In order to offer geometry in the 8th grade, students would either have to skip math content or beginning in 6th grade, have four years of math compacted into two years. The California Math Framework specifically recommends **AGAINST** this type of compaction because it would require skimming of content. Students would not be able to develop deep understanding nor would the students have an opportunity to become skilled in the math practice standards. In addition, and as noted above, the Common Core Math Standards are taught only one time. Skipping, therefore, is no longer a viable option. The California Math Framework and the math leadership in Fremont Unified School District recommend against either compacting or skipping content to provide a geometry course in 8th grade.

The Fremont Unified Math Pathways are grounded in brain research and are supported unanimously by the math teachers of our district who, based on their many years of first-hand experience, know what works in math education. In Fremont, our 6th grade classroom teachers are generally not math content experts. It is unrealistic to ask them to teach two levels of math which is where the first compaction would be required.

Won't our students fall behind other districts if they cannot take geometry in the 8th grade?

Nearby districts that offer an accelerated pathway often do so in a different manner, but the end courses are the same. In Fremont, students who are on the accelerated pathway can take AP Calculus either as juniors or seniors in high school. **This outcome is the same for all surrounding districts**. Some districts begin their acceleration earlier and also compact four years of math into two school years. This specifically goes against the recommendations of the California Board of Education, the writers of the California Math Framework, and university representatives. But even with this questionable hyper-acceleration, those students will still end at the same point- AP Calculus as juniors or seniors.

Fremont's plan for acceleration starts out in 7th grade and allows time for students to develop deep understanding of critically important foundational algebra concepts. Hyper-accelerating in elementary or junior high does not take into account research nor students developmental needs. The second high school acceleration allows for students to grow in maturity and cognitive development. In the past, when Fremont hyper-accelerated students by skipping content, teachers reported many students with significant knowledge gaps and often performing at mediocre levels. For example:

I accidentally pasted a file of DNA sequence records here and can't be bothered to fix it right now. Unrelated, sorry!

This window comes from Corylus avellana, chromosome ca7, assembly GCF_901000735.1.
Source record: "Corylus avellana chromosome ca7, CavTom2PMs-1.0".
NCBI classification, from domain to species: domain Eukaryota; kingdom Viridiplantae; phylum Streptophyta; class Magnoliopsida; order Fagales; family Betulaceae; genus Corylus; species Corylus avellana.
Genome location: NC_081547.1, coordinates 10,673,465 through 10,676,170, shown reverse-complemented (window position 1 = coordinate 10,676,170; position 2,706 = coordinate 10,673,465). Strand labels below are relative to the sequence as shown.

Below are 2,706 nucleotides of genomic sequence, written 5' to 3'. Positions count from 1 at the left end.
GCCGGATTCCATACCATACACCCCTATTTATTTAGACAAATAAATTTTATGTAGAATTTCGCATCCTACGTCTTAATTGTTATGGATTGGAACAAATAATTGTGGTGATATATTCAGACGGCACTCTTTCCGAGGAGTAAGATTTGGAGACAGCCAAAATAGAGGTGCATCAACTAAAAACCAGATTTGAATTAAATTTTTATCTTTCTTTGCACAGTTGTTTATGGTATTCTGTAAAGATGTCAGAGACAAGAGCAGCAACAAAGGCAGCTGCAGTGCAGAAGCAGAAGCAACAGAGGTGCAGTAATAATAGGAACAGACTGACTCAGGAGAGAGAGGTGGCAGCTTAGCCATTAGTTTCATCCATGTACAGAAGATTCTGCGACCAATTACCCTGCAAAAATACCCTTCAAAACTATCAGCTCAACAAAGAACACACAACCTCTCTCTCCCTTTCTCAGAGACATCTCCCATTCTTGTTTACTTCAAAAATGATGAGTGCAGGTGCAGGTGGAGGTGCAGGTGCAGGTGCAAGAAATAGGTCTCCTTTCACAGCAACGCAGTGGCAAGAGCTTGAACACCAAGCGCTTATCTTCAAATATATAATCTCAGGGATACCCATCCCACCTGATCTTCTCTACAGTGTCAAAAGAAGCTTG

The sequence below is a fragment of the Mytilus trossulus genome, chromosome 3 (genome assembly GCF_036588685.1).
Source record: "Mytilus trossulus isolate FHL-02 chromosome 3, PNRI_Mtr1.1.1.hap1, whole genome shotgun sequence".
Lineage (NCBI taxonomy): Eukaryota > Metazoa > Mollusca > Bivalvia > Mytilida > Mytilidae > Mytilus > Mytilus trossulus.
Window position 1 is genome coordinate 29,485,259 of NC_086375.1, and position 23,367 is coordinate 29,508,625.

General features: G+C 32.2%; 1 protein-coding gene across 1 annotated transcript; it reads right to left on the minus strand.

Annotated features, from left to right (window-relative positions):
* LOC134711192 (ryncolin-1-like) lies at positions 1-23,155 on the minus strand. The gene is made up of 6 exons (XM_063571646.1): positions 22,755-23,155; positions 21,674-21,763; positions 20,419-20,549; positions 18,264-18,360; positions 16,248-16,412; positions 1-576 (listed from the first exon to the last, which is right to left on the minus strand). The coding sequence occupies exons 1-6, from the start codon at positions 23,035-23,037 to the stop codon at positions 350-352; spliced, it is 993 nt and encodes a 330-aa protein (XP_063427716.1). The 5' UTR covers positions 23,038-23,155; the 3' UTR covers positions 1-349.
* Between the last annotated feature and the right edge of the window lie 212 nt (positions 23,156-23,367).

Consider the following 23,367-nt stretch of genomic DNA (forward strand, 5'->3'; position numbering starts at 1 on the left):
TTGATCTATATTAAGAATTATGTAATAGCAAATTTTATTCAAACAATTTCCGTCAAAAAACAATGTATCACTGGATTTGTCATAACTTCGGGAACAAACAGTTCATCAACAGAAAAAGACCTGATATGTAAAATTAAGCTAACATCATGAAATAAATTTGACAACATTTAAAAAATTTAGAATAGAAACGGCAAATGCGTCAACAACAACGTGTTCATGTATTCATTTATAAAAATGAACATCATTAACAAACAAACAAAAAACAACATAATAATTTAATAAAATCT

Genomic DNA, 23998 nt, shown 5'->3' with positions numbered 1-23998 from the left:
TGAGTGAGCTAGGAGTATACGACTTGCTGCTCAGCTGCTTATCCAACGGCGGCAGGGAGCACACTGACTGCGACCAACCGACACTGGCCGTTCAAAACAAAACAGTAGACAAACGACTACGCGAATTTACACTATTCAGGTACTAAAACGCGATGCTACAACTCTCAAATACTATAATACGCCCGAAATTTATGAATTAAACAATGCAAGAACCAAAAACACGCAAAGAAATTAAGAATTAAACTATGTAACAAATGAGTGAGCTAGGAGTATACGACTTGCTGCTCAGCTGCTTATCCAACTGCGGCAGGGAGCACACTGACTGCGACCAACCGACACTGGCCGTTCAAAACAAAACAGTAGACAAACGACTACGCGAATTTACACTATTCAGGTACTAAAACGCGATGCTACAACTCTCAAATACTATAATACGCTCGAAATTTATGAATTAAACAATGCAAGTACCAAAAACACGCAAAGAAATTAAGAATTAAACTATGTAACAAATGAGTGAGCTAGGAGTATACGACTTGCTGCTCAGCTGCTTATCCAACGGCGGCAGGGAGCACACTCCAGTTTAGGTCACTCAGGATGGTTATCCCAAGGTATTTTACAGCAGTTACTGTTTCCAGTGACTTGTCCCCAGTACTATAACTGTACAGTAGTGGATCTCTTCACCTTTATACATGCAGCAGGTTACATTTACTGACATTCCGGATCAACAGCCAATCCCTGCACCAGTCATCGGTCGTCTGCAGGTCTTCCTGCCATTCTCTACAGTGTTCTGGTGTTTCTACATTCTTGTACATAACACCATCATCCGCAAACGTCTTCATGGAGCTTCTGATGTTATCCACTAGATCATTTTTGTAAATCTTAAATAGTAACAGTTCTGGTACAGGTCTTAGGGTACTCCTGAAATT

- In 2011, 30% of the juniors who had been hyper accelerated by skipping did not earn a 4 or 5 on the AP Calculus exam
- In 2012, 23% did not earn a 4 or 5

This data presents a compelling reason to avoid skipping content.

Fremont's Math Pathways are preparing a greater number of students for success in higher level mathematics. In the 2014-15 school year, approximately 150 students were enrolled in AP Calculus as juniors. These students participated in the skipping of content in junior high.

Also in 2014-15, Fremont had 376 7th grade students who earned A's at both semesters in the new secondary math pathways accelerated course. These students are currently on track to take AP Calculus as juniors. **These students have not skipped any content**. The course sequence compaction was recommended by the California Math Framework and agreed upon by Fremont Math Teachers. As a result of this accelerated pathway, nearly three times the number of students will potentially be ready to take AP Calculus as juniors and because they did not skip ANY content, we believe they will be much better prepared.

The American Management Corporation reports that employers want workers who can think critically, solve problems creatively, innovate, collaborate, and communicate. This skill set is exactly what the Common Core Standards and the Standards of Mathematical Practice will develop in our students. But these skills take time and practice. Fremont's Secondary Math Pathways are designed to provide students with this skill set in conjunction with a rich, conceptual math foundation.

Other Links:

FUSD Math Pathways 2016-17 (pptx - updated 2/4/16)

Math Pathways January 2016 (doc - updated 2/4/16)

Fremont Unified Secondary Math Pathways FAQ (pdf)

Jo Boaler - Memorizers are the lowest achievers (pdf)

Raising-Expectations Paper by Jo and David (pdf)

Professor Bill Jacob on Math Acceleration (pdf)